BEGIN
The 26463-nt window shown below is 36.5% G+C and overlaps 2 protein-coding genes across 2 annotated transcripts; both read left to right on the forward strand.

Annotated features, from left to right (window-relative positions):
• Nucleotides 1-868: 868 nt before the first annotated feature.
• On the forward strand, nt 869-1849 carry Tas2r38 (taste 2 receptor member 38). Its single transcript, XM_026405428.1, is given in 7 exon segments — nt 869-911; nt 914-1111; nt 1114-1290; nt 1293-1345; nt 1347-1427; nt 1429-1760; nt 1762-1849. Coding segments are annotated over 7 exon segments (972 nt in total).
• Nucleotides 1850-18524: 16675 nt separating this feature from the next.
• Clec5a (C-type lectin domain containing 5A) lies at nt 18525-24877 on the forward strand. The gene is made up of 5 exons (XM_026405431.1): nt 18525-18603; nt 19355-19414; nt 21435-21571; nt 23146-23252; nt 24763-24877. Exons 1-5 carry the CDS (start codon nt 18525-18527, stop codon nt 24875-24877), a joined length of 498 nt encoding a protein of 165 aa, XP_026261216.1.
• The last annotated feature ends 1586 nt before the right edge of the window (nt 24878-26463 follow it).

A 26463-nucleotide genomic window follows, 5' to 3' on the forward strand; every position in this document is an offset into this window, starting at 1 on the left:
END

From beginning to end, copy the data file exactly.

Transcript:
The 26463-nt window shown below is 36.5% G+C and overlaps 2 protein-coding genes across 2 annotated transcripts; both read left to right on the forward strand.

Annotated features, from left to right (window-relative positions):
• Nucleotides 1-868: 868 nt before the first annotated feature.
• On the forward strand, nt 869-1849 carry Tas2r38 (taste 2 receptor member 38). Its single transcript, XM_026405428.1, is given in 7 exon segments — nt 869-911; nt 914-1111; nt 1114-1290; nt 1293-1345; nt 1347-1427; nt 1429-1760; nt 1762-1849. Coding segments are annotated over 7 exon segments (972 nt in total).
• Nucleotides 1850-18524: 16675 nt separating this feature from the next.
• Clec5a (C-type lectin domain containing 5A) lies at nt 18525-24877 on the forward strand. The gene is made up of 5 exons (XM_026405431.1): nt 18525-18603; nt 19355-19414; nt 21435-21571; nt 23146-23252; nt 24763-24877. Exons 1-5 carry the CDS (start codon nt 18525-18527, stop codon nt 24875-24877), a joined length of 498 nt encoding a protein of 165 aa, XP_026261216.1.
• The last annotated feature ends 1586 nt before the right edge of the window (nt 24878-26463 follow it).

A 26463-nucleotide genomic window follows, 5' to 3' on the forward strand; every position in this document is an offset into this window, starting at 1 on the left: